Tech Leaders Decry “Bathroom Bills” Aimed at Transgender People

Austin—The Texas Legislature convened today in a special session and among the issues lawmakers will debate include controversial “bathroom bills,” legislation that would require transgender people to use restrooms that match the sex of their birth.

Prominent tech leaders—from IBM, Google, Facebook, Dell, and other companies—have come out against these types of bills. These leaders say such a law would impair the state’s ability to recruit and retain talented technology workers needed to promote a thriving economy.

“As large employers in the state, we are gravely concerned that any such legislation would deeply tarnish Texas’ reputation as open and friendly to businesses and families,” tech leaders wrote in a letter to Texas Gov. Greg Abbott at the end of the regular legislative session in May. “Our ability to attract, recruit and retain top talent, encourage new business relocations, expansions and investment, and maintain our economic competitiveness would all be negatively affected.”

Among those that signed the letter were Apple CEO Tim Cook, Salesforce CEO Marc Benioff, and Dell CEO Michael Dell.

On Monday, IBM posted a blog that voiced its opposition to the proposed laws. “A bathroom bill like the one in Texas sends a message that it is okay to discriminate against someone just for being who they are,” wrote Diane Gherson, IBM’s senior vice president of human resources. “It threatens IBM’s ability to bring the best and brightest to our Texas workforce—a community that is now over 10,000 strong and represents a diversity of perspectives, backgrounds, and experiences.”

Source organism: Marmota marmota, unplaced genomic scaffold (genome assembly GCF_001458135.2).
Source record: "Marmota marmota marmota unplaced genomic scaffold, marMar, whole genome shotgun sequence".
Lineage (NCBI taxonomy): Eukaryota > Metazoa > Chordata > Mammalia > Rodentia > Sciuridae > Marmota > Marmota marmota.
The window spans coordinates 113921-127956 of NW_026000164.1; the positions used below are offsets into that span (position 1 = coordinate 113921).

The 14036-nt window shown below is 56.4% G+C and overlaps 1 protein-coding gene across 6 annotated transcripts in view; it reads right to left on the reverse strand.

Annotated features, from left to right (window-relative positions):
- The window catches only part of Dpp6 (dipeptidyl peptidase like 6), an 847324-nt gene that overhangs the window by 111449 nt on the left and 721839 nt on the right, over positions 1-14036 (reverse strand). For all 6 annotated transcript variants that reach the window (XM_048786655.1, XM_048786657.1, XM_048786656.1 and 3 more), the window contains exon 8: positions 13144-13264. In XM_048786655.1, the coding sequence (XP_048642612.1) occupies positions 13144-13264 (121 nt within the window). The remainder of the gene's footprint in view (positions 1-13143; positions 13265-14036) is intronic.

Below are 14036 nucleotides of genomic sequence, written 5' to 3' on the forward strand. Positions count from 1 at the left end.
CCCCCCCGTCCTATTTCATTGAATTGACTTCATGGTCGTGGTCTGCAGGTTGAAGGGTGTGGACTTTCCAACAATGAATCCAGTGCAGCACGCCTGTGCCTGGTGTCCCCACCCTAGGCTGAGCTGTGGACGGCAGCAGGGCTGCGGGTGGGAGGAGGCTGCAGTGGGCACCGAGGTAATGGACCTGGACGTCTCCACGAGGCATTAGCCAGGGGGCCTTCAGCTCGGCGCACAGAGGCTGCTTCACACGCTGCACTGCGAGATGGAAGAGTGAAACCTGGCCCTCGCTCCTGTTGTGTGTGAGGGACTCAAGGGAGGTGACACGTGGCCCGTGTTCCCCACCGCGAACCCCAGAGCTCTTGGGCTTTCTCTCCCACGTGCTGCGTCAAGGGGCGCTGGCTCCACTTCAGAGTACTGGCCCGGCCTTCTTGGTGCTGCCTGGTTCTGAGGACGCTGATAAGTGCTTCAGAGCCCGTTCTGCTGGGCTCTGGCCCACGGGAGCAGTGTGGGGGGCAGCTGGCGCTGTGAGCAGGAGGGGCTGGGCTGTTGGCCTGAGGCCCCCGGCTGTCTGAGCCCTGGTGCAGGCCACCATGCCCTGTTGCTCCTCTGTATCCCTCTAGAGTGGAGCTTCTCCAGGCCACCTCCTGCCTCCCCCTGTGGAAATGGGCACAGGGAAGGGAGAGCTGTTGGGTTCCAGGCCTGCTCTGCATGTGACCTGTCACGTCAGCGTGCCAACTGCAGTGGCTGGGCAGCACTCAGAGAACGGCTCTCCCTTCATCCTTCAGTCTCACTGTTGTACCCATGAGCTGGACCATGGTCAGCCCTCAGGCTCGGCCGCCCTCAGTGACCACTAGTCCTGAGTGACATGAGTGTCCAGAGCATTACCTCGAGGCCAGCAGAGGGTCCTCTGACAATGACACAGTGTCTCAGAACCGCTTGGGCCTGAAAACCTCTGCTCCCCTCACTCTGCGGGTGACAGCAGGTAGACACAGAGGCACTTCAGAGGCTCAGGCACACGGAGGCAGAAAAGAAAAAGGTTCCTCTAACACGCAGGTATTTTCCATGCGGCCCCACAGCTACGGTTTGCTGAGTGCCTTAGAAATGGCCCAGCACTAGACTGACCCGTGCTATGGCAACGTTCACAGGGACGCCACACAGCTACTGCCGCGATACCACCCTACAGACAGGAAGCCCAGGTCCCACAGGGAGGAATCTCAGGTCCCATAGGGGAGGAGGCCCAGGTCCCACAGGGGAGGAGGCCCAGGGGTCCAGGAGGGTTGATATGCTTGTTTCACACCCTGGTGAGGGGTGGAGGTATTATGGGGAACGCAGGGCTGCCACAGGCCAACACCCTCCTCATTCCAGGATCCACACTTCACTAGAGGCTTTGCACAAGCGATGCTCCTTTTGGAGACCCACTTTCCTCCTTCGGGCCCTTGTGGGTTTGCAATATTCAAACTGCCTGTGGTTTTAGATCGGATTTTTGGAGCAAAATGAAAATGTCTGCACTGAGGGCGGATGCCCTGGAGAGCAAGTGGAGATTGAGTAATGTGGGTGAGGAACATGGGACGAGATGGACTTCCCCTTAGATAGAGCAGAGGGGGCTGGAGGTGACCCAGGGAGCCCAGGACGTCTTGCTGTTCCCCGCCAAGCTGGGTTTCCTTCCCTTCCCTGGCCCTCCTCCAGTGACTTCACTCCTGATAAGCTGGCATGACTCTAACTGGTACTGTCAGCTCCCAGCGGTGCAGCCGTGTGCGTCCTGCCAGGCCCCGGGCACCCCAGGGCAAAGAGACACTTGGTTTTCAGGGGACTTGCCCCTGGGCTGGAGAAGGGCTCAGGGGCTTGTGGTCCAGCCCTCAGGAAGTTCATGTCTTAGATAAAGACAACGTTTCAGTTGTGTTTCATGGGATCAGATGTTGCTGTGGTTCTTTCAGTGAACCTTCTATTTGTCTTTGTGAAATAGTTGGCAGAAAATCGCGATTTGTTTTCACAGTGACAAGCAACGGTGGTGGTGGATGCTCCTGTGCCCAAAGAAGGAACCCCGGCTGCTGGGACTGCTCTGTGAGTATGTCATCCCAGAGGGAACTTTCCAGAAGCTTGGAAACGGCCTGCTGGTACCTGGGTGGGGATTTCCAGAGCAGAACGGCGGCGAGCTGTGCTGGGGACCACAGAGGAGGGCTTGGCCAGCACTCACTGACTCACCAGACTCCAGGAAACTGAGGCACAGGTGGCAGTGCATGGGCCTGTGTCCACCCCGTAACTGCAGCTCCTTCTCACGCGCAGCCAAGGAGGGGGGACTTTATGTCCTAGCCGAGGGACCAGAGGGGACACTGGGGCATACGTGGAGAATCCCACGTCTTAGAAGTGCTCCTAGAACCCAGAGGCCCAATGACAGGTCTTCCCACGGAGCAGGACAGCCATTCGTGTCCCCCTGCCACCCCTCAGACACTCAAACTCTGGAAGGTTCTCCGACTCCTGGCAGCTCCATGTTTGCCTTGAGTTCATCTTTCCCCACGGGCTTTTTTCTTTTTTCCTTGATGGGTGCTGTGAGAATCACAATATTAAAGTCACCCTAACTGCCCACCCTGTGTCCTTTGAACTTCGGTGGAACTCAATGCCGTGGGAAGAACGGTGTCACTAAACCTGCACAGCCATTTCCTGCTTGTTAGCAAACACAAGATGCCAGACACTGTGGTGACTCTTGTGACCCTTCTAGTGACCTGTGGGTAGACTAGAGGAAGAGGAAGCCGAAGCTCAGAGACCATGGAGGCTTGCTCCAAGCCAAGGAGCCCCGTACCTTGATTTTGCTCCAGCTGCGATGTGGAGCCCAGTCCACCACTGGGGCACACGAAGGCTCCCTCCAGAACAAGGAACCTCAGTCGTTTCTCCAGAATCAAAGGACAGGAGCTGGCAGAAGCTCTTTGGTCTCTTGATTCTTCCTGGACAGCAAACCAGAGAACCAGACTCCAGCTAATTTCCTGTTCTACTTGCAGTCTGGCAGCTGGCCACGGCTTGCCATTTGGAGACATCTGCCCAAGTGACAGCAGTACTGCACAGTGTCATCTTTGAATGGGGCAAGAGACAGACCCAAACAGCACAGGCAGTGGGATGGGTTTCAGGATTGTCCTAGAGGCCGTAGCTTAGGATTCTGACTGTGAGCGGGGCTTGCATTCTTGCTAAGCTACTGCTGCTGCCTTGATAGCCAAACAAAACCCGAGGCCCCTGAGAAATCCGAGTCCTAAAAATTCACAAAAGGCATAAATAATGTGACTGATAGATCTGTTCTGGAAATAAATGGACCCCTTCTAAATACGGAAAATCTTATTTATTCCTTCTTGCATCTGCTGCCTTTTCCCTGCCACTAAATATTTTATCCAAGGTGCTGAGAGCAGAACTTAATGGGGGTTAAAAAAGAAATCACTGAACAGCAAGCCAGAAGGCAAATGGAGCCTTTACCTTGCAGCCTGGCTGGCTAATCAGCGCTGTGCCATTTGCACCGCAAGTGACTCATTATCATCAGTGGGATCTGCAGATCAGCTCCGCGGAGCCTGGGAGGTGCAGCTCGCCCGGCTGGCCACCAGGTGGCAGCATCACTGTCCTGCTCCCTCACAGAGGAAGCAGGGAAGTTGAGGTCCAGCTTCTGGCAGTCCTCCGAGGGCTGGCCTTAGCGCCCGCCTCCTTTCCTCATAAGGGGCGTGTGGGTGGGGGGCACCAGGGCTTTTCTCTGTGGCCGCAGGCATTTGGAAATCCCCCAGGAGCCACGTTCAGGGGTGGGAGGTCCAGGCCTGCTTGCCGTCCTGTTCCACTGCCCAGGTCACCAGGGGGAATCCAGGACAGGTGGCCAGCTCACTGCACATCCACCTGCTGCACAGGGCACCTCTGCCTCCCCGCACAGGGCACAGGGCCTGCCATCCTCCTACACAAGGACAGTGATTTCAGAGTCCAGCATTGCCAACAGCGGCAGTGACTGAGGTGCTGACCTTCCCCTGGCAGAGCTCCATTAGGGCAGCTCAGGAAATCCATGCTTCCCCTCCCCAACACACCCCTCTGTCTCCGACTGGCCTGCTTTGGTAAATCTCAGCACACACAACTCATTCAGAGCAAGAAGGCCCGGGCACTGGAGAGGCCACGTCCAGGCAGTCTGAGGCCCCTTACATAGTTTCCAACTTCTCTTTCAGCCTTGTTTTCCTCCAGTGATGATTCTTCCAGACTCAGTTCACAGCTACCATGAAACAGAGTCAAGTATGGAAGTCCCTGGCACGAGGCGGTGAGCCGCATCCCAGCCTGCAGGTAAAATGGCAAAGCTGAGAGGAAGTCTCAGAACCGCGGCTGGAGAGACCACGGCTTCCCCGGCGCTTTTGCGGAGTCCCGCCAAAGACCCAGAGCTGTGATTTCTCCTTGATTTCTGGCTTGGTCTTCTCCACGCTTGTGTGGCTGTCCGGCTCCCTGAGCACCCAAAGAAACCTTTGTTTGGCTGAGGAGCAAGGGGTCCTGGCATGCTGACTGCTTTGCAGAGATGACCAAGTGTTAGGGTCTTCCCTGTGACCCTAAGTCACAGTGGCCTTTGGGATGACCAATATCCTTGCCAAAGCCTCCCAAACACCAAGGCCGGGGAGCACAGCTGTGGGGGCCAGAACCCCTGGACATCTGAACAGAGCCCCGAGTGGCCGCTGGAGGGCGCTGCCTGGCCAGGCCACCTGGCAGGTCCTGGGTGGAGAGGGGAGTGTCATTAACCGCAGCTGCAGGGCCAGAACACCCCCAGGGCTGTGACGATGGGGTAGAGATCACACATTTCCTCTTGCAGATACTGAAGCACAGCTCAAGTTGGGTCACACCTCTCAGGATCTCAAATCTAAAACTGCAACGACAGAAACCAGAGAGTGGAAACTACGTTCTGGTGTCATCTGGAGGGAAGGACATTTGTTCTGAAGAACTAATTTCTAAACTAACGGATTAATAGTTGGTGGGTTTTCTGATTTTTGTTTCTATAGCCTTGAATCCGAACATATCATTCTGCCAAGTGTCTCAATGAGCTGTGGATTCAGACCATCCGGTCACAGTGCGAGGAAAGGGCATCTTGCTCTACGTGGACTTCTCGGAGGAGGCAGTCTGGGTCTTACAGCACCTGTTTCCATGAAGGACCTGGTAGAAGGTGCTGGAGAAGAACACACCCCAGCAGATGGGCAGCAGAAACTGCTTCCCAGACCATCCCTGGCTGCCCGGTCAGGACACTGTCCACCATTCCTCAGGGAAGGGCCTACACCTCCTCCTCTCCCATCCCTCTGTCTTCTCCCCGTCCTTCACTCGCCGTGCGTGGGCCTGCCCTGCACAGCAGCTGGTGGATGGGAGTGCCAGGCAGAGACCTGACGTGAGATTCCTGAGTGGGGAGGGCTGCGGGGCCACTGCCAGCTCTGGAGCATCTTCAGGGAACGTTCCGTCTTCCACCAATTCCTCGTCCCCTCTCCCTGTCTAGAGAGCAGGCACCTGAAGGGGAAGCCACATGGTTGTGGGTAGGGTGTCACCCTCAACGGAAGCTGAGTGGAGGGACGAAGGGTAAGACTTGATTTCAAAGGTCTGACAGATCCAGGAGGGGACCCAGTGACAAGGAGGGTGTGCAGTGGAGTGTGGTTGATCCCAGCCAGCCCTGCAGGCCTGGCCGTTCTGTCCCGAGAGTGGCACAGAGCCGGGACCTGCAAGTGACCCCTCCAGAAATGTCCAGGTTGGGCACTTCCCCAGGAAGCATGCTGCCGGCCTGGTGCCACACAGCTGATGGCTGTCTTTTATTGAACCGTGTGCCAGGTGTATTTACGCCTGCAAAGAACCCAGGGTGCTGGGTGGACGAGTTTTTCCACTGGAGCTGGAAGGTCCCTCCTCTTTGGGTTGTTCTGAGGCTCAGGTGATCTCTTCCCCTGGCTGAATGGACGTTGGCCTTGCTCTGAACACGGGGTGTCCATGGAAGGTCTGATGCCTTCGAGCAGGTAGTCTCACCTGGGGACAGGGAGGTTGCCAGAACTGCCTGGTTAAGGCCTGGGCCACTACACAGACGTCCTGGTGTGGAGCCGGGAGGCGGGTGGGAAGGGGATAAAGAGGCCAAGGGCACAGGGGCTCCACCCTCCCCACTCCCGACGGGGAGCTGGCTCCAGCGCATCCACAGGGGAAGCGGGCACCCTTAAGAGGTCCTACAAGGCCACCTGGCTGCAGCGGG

On Sunday, IBM published full-page ads in three of the state’s largest newspapers stating its opposition to a bathroom bill in any form.

The mere discussion of implementing a law like the bathroom bills have caused some tech companies to say they are already starting to see ramifications, the Austin American-Statesman reported. Barbary Brunner, CEO of the Austin Technology Council, told the newspaper that Austin recruiters have told her that senior-level executives are “holding off on decisions about taking roles here” because they don’t want to live in a state with regulations that seem discriminatory.

North Carolina suffered economic repercussions when state leaders there passed a similar law last year. The National Basketball Association pulled its 2017 All-Star Game, which had been slated Charlotte. (Following a partial repeal of the law, the NBA said its All-Star Game will be played in Charlotte in 2019.) PayPal cancelled plans to open an operations center in the city, costing 400 jobs. The magazine Wired estimated that opposition from businesses that disagreed with the law cost North Carolina more than $395 million.

In February, as Texas lawmakers began their session, the Texas Association of Business released a report stating that bathroom bill laws could cost the state $8 billion in economic fallout and 100,000 jobs.

“Such legislation could exact significant economic and social costs and have direct and lasting impacts on the state’s ability to recruit and retain business and attract a talented, vibrant workforce,” the association concluded.

Angela Shah is the editor of Xconomy Texas. She can be reached at ashah@xconomy.com or (214) 793-5763. Follow @angelashah

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